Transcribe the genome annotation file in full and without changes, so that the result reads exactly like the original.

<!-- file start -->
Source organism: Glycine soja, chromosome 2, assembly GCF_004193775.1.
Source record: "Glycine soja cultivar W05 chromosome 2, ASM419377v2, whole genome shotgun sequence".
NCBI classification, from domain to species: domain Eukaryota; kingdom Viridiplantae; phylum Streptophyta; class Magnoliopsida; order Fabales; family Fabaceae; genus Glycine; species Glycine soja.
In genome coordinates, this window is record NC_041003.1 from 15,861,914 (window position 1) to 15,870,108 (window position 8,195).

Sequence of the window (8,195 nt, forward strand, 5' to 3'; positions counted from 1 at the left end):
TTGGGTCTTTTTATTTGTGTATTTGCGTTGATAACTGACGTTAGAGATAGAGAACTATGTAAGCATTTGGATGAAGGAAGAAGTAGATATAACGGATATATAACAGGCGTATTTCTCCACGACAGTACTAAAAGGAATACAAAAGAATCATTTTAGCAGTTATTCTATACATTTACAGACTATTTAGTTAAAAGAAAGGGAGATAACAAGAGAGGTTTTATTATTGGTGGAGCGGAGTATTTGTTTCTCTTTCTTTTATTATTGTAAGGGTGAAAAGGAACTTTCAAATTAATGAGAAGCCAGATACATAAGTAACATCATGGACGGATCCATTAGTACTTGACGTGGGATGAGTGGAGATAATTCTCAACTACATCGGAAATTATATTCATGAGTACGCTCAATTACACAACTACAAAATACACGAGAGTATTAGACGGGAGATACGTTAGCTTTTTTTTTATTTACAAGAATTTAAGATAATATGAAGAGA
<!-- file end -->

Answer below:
Source organism: Glycine soja, chromosome 2, assembly GCF_004193775.1.
Source record: "Glycine soja cultivar W05 chromosome 2, ASM419377v2, whole genome shotgun sequence".
NCBI classification, from domain to species: domain Eukaryota; kingdom Viridiplantae; phylum Streptophyta; class Magnoliopsida; order Fabales; family Fabaceae; genus Glycine; species Glycine soja.
In genome coordinates, this window is record NC_041003.1 from 15,861,914 (window position 1) to 15,870,108 (window position 8,195).

Sequence of the window (8,195 nt, forward strand, 5' to 3'; positions counted from 1 at the left end):
TTGGGTCTTTTTATTTGTGTATTTGCGTTGATAACTGACGTTAGAGATAGAGAACTATGTAAGCATTTGGATGAAGGAAGAAGTAGATATAACGGATATATAACAGGCGTATTTCTCCACGACAGTACTAAAAGGAATACAAAAGAATCATTTTAGCAGTTATTCTATACATTTACAGACTATTTAGTTAAAAGAAAGGGAGATAACAAGAGAGGTTTTATTATTGGTGGAGCGGAGTATTTGTTTCTCTTTCTTTTATTATTGTAAGGGTGAAAAGGAACTTTCAAATTAATGAGAAGCCAGATACATAAGTAACATCATGGACGGATCCATTAGTACTTGACGTGGGATGAGTGGAGATAATTCTCAACTACATCGGAAATTATATTCATGAGTACGCTCAATTACACAACTACAAAATACACGAGAGTATTAGACGGGAGATACGTTAGCTTTTTTTTTATTTACAAGAATTTAAGATAATATGAAGAGA